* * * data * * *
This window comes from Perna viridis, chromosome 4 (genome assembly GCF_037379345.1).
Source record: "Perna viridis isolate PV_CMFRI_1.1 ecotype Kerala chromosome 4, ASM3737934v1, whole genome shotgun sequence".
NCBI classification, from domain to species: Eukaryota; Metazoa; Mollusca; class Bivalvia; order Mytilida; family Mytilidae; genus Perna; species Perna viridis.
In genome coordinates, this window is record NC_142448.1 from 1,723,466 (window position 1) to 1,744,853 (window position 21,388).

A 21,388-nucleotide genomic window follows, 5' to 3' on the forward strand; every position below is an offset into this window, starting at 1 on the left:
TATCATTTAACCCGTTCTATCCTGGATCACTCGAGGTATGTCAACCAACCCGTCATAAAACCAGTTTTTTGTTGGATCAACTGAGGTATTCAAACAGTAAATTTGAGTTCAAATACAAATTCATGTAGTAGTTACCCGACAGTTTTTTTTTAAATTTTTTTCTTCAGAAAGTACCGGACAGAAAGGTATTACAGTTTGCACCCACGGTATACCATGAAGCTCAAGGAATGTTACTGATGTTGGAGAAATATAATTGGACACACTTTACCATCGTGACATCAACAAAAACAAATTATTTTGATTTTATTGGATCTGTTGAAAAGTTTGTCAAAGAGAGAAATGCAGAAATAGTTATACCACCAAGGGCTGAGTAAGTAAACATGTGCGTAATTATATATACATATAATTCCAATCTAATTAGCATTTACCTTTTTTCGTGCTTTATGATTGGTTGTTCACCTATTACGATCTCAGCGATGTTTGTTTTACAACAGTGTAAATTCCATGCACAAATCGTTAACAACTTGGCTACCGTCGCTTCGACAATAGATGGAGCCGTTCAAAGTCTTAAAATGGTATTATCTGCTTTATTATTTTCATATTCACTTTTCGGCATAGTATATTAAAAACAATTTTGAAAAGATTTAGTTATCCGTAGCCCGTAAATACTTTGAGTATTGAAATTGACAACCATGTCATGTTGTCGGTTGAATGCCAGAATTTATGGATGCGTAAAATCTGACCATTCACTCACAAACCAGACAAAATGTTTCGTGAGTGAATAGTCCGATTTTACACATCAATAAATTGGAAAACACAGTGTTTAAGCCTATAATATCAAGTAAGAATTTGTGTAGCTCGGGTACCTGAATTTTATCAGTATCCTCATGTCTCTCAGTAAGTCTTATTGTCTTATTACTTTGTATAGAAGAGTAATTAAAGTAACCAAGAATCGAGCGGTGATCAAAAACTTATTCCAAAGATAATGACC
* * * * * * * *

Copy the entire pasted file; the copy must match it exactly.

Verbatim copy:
This window comes from Perna viridis, chromosome 4 (genome assembly GCF_037379345.1).
Source record: "Perna viridis isolate PV_CMFRI_1.1 ecotype Kerala chromosome 4, ASM3737934v1, whole genome shotgun sequence".
NCBI classification, from domain to species: Eukaryota; Metazoa; Mollusca; class Bivalvia; order Mytilida; family Mytilidae; genus Perna; species Perna viridis.
In genome coordinates, this window is record NC_142448.1 from 1,723,466 (window position 1) to 1,744,853 (window position 21,388).

A 21,388-nucleotide genomic window follows, 5' to 3' on the forward strand; every position below is an offset into this window, starting at 1 on the left:
TATCATTTAACCCGTTCTATCCTGGATCACTCGAGGTATGTCAACCAACCCGTCATAAAACCAGTTTTTTGTTGGATCAACTGAGGTATTCAAACAGTAAATTTGAGTTCAAATACAAATTCATGTAGTAGTTACCCGACAGTTTTTTTTTAAATTTTTTTCTTCAGAAAGTACCGGACAGAAAGGTATTACAGTTTGCACCCACGGTATACCATGAAGCTCAAGGAATGTTACTGATGTTGGAGAAATATAATTGGACACACTTTACCATCGTGACATCAACAAAAACAAATTATTTTGATTTTATTGGATCTGTTGAAAAGTTTGTCAAAGAGAGAAATGCAGAAATAGTTATACCACCAAGGGCTGAGTAAGTAAACATGTGCGTAATTATATATACATATAATTCCAATCTAATTAGCATTTACCTTTTTTCGTGCTTTATGATTGGTTGTTCACCTATTACGATCTCAGCGATGTTTGTTTTACAACAGTGTAAATTCCATGCACAAATCGTTAACAACTTGGCTACCGTCGCTTCGACAATAGATGGAGCCGTTCAAAGTCTTAAAATGGTATTATCTGCTTTATTATTTTCATATTCACTTTTCGGCATAGTATATTAAAAACAATTTTGAAAAGATTTAGTTATCCGTAGCCCGTAAATACTTTGAGTATTGAAATTGACAACCATGTCATGTTGTCGGTTGAATGCCAGAATTTATGGATGCGTAAAATCTGACCATTCACTCACAAACCAGACAAAATGTTTCGTGAGTGAATAGTCCGATTTTACACATCAATAAATTGGAAAACACAGTGTTTAAGCCTATAATATCAAGTAAGAATTTGTGTAGCTCGGGTACCTGAATTTTATCAGTATCCTCATGTCTCTCAGTAAGTCTTATTGTCTTATTACTTTGTATAGAAGAGTAATTAAAGTAACCAAGAATCGAGCGGTGATCAAAAACTTATTCCAAAGATAATGACC